Conserve Wildlife Blog

Posts Tagged ‘winter’

Piping Plovers and Researchers Return to The Bahamas

Wednesday, December 10th, 2014

By: Todd Pover, Beach Nesting Bird Project Manager and Stephanie Egger, Wildlife Biologist

We talk quite a bit about “site fidelity” in connection with our beach nesting bird project. And for good reason, whether it be on the breeding or wintering grounds, these birds, like most wildlife, are strongly connected to specific places and types of habitats. Not just in the general sense; many piping plovers return to the same precise site year after year.

Aerial view of one of several hundred Bahamas islands and cays, with tidal flats, highly suitable piping plover habitat, visible stretching around the island.

Aerial view of one of several hundred Bahamas islands and cays, with tidal flats, highly suitable piping plover habitat, visible stretching around the island.


We were reminded of this the last several days as we made our way around Abaco, The Bahamas, in search of wintering piping plovers. Having made a number of trips to Abaco since 2011, we have started to narrow down where it is likely we will be able to find them: the Green Turtle Cay Gillam Bay flat at low tide or the adjacent upper beach hummocks at high tide, Casuarina Point to forage at low tide, a number of the main island’s southern oceanfront beaches for roosting, to name a few. We are still finding new sites, not previously surveyed or documented, but we now have a much better idea of what to look for and on what tide or wind condition.


The catch is, this only works if the habitat remains intact and suitable. Back in New Jersey, we know this well, as many of the formerly suitable sites for beach nesting birds are lost forever to development or are highly disturbed by recreational activities so the likelihood of reproductive success is low even if they do choose to nest at those locations. Sadly, our breeding pairs of piping plover are relegated to a limited number of suitable sites, which is not a good recipe for recovery of this endangered shorebird.


With its hundreds of islands and cays, many undeveloped or lightly settled, we may be inclined to think this is less of an issue on the wintering grounds in the Bahamas. And relatively speaking, this might be true to some extent, but it would be unwise to believe this will always be the case. Economic forces are a driving factor there, as in anywhere in the world, so the lure of development and commercial use of resources is strong in the Bahamas as well.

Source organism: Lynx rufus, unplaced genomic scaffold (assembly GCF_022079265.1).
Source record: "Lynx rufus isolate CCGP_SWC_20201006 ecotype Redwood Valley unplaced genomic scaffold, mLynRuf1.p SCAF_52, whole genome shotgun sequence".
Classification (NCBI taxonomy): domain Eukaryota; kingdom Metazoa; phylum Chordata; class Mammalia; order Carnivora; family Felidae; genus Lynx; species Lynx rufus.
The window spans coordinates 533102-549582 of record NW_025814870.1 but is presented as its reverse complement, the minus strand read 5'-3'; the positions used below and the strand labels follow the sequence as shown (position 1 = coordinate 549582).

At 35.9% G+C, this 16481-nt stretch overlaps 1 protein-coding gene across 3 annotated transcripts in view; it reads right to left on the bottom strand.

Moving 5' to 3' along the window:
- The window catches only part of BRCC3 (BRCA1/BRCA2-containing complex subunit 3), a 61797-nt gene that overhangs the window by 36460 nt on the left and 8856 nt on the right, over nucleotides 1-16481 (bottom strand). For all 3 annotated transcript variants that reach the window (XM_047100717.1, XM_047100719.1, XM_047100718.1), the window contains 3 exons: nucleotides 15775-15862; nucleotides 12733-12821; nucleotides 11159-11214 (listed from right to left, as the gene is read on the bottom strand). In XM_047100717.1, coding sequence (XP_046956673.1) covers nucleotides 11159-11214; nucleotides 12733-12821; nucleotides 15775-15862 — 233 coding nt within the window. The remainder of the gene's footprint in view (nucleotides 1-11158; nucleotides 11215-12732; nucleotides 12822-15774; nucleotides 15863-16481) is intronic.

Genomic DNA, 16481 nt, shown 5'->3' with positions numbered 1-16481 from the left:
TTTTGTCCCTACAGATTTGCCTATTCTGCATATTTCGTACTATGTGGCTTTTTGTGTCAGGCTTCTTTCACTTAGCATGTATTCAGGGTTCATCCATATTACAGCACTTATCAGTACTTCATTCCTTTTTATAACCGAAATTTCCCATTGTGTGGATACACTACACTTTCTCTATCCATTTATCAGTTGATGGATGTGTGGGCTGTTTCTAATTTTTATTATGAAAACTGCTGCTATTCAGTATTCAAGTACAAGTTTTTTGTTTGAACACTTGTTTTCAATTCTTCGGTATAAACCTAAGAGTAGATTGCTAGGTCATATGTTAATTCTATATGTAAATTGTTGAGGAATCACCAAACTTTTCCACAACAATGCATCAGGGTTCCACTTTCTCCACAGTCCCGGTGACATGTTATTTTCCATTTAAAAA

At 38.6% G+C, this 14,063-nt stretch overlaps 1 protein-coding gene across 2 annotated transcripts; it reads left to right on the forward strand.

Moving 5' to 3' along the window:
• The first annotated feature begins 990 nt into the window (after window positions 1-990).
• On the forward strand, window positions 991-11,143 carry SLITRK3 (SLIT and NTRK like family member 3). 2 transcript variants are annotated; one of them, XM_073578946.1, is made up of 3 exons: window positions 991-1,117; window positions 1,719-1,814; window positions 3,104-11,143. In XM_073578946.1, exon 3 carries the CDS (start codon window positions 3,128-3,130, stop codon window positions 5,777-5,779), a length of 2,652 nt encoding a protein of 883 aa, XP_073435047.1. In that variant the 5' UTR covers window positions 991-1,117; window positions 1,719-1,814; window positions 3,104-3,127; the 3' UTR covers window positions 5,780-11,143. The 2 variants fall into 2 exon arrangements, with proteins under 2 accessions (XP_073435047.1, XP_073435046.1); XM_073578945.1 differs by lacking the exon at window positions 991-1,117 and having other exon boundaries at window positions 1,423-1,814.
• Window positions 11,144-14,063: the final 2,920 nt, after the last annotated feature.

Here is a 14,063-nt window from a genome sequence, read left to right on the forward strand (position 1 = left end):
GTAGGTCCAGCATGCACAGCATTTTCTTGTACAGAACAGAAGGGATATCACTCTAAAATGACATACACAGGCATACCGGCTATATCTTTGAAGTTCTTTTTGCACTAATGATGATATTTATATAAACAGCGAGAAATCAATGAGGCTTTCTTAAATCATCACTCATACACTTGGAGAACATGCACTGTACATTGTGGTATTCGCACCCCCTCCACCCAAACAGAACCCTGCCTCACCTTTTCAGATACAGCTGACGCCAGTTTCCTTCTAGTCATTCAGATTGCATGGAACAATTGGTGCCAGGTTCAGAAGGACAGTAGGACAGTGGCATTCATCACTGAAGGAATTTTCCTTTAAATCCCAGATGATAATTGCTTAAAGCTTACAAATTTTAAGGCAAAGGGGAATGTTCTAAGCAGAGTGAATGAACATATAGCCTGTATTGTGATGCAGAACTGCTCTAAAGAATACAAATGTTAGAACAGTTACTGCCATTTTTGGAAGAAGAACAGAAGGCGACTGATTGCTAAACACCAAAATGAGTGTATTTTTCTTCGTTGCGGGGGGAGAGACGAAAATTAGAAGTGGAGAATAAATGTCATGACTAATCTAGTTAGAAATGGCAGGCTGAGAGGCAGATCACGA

Black Flag "K2", a Canadian breeder and one of six color marked piping plovers observed on wintering grounds on Abaco, The Bahamas, this past week by CWFNJ's Todd Pover and Stephanie Egger.

Black Flag “K2”, a Canadian breeder and one of six color marked piping plovers observed on wintering grounds on Abaco, The Bahamas, this past week by CWFNJ’s Todd Pover and Stephanie Egger.


Fortunately, there is also a strong incentive to protect shorebirds in the Bahamas. The tidal flats and shallow water habitats that shorebirds use are also important for bonefish, conch, and other fisheries that are important to the local economy and provide jobs. Furthermore, birding and wildlife-based activities are increasing an important part of the tourist sector. However, In order to sustain those activities and opportunities, ecosystems must remain intact and pristine.


A number of organizations, local and from abroad, are diligently working to designate more protected areas in the Bahamas. One of the top priorities now, an effort being led by the Bahamas National Trust and National Audubon Society, is to protect the vast flats area in the Joulter Cays, Andros, which are especially important for shorebirds such as the piping plover. On Abaco, where we have been focusing our piping plover work, Friends of the Environment  is strongly advocating for protection of East Abaco Creeks, Cross Harbour, and more recently The Marls.


During a survey this past week on Man-O-War, one of Abaco’s offshore cays, we were able to locate a banded piping plover that had originally been marked on its breeding grounds in Canada. In discussing the bird with a local resident who had first spotted it, she was surprised that the bird was remaining in the same spot ever since she saw it two months ago. This was site fidelity illustrated in its truest sense, and in the same vein, the researchers in Canada are already anticipating it will return to the same site to nest next spring. From what we know about piping plovers that is highly likely…as long as we remain committed to protecting the habitat they use.


Project RedBand: 04/C from LBI to Trinidad and Tobago!

Wednesday, December 10th, 2014
Auxiliary bands help link Barnegat Bay ospreys to their wintering grounds

by Ben Wurst, Habitat Program Manager

04/C was banded at a nest on LBI and re-sighted on the island of Trinidad and Tobago by Nicholas Hassanali.

04/C was banded at a nest on LBI and re-sighted on the island of Trinidad and Tobago by Nicholas Hassanali.